I am currently conducting a meta-analysis where we have several studies that report multiple outcomes from the same participants. We've been advised to use the rma.mv function from the metafor package in R. I have two questions about this:

1) We don't know the covariances between the different outcomes in the same studies (they're not reported in most papers). Until recently, I was thinking that the dependency among these outcomes would be accounted for by specifying a random effects structure like random = ~ 1 | study. However, I've been reading that we should also be specifying the covariances between outcomes, and instead specify a random effects structure like random = ~ outcome | study. What is the difference between these two approaches? Will simply specifying a random effect for study without knowing the covariances between outcomes within a study result in inaccurate estimates? Alternately, would it be possible/a good idea to specify a random effects structure like random = ~ outcome | study without including the covariances between outcomes? Not all studies measure all outcomes in our meta-analysis.

2) I would like to calculate how much heterogeneity in effect sizes comes from between-study variance and how mcuh comes from within-study variance. Is there a statistic that rma.mv can give me to tell me this? I understand that Cochran's Q is a test of heterogeneity, but can it be partialled into between- and within-study heterogeneity?

Thank you!

  • $\begingroup$ What effect sizes are you intending to use in your meta-analysis, Holly (e.g., mean difference, standardized mean difference)? Also, what kind of data were you able to extract from each study for your outcomes (e.g., mean and standard deviations of outcome values in each treatment group)? Do all studies have two treatment groups? It's difficult to answer your question without specifics such as the ones I indicated. $\endgroup$ – Isabella Ghement Sep 25 '18 at 17:27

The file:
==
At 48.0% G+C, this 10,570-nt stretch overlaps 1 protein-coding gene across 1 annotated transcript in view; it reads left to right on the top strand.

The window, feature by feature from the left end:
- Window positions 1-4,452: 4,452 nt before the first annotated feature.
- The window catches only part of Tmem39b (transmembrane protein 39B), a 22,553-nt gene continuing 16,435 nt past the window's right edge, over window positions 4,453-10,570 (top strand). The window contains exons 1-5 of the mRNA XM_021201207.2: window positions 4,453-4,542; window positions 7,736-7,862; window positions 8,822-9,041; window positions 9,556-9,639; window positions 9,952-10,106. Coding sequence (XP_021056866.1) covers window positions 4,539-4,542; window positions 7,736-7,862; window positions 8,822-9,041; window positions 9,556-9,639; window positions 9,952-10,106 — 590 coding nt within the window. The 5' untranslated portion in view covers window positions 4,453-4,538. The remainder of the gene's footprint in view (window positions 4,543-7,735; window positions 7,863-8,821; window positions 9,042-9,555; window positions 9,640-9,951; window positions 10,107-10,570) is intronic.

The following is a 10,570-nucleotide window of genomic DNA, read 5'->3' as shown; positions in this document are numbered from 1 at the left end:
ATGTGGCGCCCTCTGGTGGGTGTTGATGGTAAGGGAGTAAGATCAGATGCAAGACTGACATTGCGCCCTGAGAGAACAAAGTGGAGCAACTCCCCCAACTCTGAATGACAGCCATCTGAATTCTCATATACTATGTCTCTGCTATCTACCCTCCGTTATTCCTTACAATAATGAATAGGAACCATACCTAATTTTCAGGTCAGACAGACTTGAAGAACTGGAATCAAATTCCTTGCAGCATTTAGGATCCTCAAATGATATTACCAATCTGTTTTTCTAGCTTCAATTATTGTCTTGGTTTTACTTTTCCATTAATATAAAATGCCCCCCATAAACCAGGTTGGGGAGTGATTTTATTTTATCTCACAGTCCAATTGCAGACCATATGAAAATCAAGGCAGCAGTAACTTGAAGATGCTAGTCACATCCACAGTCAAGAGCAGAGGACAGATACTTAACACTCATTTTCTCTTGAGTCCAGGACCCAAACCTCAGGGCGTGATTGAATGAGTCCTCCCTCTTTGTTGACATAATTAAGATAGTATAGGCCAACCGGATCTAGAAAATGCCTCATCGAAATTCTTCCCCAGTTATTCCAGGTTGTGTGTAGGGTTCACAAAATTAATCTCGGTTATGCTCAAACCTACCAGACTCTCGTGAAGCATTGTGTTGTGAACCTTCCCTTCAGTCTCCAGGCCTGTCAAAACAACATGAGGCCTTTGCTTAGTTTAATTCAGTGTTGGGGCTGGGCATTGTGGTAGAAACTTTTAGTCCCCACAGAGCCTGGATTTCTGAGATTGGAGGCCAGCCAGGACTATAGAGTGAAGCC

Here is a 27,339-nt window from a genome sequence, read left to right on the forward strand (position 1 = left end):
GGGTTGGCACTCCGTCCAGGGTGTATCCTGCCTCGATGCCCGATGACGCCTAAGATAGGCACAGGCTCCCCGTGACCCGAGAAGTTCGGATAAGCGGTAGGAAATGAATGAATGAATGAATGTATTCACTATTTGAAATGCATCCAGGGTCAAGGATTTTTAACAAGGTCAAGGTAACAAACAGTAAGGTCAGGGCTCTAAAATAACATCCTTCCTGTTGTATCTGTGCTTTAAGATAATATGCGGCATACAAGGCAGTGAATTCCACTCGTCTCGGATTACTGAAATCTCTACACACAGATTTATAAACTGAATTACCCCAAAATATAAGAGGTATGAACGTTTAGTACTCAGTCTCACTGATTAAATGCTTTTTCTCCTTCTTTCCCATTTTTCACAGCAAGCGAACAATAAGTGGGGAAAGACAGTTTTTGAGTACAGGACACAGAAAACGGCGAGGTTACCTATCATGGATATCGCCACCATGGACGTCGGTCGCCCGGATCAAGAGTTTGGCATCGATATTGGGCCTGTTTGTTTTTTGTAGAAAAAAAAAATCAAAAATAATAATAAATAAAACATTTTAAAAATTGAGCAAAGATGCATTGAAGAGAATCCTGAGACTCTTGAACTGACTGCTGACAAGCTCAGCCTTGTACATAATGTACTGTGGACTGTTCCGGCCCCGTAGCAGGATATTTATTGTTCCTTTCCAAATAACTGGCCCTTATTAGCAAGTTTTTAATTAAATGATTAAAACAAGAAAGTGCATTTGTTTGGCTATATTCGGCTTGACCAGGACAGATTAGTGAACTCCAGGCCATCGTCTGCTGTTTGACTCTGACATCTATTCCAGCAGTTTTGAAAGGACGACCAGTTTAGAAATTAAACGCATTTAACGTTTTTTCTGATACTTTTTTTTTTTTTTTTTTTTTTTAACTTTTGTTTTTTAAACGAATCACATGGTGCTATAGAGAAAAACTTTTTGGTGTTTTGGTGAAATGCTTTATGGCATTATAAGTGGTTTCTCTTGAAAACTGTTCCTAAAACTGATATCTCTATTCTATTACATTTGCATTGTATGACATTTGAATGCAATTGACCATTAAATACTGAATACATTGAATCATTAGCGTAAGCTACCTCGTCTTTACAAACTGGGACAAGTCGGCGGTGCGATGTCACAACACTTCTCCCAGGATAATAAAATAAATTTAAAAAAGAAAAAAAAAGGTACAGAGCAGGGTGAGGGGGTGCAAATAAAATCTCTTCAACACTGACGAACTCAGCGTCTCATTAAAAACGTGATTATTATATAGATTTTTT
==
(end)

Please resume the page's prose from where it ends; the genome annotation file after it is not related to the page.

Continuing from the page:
• $\begingroup$ Sorry about that! We are using correlations as our effect size measure, so no, we don't have two treatment groups in each study. Instead we have at least one correlation per study (more if they measured multiple outcomes). Edit: to clarify, the studies use a wide variety of experimental or correlational designs. So we have extracted a variety of types of data (e.g., means and SDs for studies with different groups; regression coefficients or correlations from studies with correlational designs), and then converted these all into correlations. $\endgroup$ – Holly Engstrom Sep 25 '18 at 17:31
  • $\begingroup$ Instead (or on top) of metafor I would recommend you to try mvmeta for Stata or R, which can also accomodate studies with multiple outcomes despite the lack of details on covariance. $\endgroup$ – Joe_74 Sep 26 '18 at 8:54
  • $\begingroup$ You might find the answer to this question stats.stackexchange.com/questions/187197/… helpful and also see his comment under it. $\endgroup$ – mdewey Sep 26 '18 at 15:12

Your Answer

By clicking “Post Your Answer”, you agree to our terms of service, privacy policy and cookie policy

Browse other questions tagged or ask your own question.